Is Kratom the Only Problem? Is Kratom Even a Problem?
Although the Clearwater Beacon’s article technically did provide perspectives both for and against kratom use, it was overall antagonistic towards kratom using emotionally charged language and even a judgmental tone at times to make its implicit stance against kratom.
In light of the scientific evidence in support of kratom’s medicinal uses and in support of further kratom research, the Beacon’s antagonistic treatment of kratom in their article can be called into question. Putting aside the question of whether or not kratom was to blame for all of the issues brought up in the article, kratom at the very least certainly did reveal a lot of deep-seated issues in the Clearwater community and American community at large when it comes to high school students, group home workers, and mental health among other things.
The story of the high school students who were allegedly brain damaged by kratom is tragic and undoubtedly warrants an investigation. One parent brought up the point, “When (tea rooms) put a sign up across the street from a high school saying this will help you with anxiety, it draws kids in.”
However, the bigger issue at hand is arguably not that kratom is being promoted to help with anxiety, but rather that high school students suffering from crippling anxiety are so commonplace that kratom’s marketing could be perceived as targeted. Why are high school students struggling so much with anxiety at such a young age and such an early stage in life? And why has this apparently unconsciously been accepted as commonplace?
In addition to this, the Beacon’s article raised a number of red flags and drew attention to numerous issues:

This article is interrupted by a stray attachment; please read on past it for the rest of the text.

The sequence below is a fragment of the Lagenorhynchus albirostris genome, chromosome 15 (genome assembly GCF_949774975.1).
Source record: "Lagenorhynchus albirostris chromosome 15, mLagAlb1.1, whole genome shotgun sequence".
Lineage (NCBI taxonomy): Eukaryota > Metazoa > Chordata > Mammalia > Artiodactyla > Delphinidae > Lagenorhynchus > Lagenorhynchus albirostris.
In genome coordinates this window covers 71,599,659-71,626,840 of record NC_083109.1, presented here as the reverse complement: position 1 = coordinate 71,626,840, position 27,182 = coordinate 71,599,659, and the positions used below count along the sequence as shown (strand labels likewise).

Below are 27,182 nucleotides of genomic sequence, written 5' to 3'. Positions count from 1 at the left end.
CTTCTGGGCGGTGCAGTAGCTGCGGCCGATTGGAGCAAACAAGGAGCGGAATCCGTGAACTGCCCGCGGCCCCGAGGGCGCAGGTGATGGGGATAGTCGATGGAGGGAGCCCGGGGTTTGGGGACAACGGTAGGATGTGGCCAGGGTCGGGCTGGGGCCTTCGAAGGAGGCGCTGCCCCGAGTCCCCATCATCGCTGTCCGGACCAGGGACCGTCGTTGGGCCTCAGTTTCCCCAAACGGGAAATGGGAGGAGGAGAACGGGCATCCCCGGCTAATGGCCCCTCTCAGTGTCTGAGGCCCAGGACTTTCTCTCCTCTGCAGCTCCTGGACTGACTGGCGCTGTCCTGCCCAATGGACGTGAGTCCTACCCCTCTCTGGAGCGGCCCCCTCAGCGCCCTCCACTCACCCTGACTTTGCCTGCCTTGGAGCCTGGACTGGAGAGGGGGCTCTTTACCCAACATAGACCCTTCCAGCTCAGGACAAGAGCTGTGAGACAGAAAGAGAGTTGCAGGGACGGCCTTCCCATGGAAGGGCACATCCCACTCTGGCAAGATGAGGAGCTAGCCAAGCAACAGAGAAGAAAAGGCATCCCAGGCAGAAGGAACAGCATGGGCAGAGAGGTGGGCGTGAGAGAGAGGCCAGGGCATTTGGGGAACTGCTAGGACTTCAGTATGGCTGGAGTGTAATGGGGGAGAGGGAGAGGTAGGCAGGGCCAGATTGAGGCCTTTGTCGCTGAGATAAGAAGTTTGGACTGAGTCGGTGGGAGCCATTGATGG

- Why was a group home employee, with a disabled adult under his care, able to apparently go wherever whenever he wanted?
- Why did no one at the group home notice that the employee and disabled adult were missing for hours?
- Why was the group home employee who was apparently unstable and charged with caring for a vulnerable population so casually in possession of an illegal firearm?
Pinellas County Sheriff Gualtieri brought up the point that “A license to use [kratom] is not a license to do stupid stuff like this or a license to act in an irresponsible way to people, especially people you have a caregiver relationship over.”
The Beacon’s article ends with the story of a 27-year-old struggling with addiction to prescription opioids who allegedly died from kratom intoxication and the story of his mother who created a support group for those whose family members were affected by kratom.
Although this incident was included in an article on banning kratom, the mother actually believed the incident called for further research on kratom—not a ban. She was well aware of her son’s battle with addiction and “support[ed] research to find out if the substance can safely help people like her son.”
On the kratom-related incidents, Pinellas County Sheriff Gualtieri further brought up some critical points about the dangers of irresponsible use of legal substances saying that their legality “doesn’t negate the obligation to use them in a responsible way” and that “Alcohol had been legal a long time — forever — and people don’t use that responsibly and now there’s all that other stuff out there.”
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The Scapegoating of the Unknown
There is much to be said about the meaning and implications of the possible kratom ban and how it relates to and affects kava. This discussion will be continued in the next kava conversation.
End of Part 2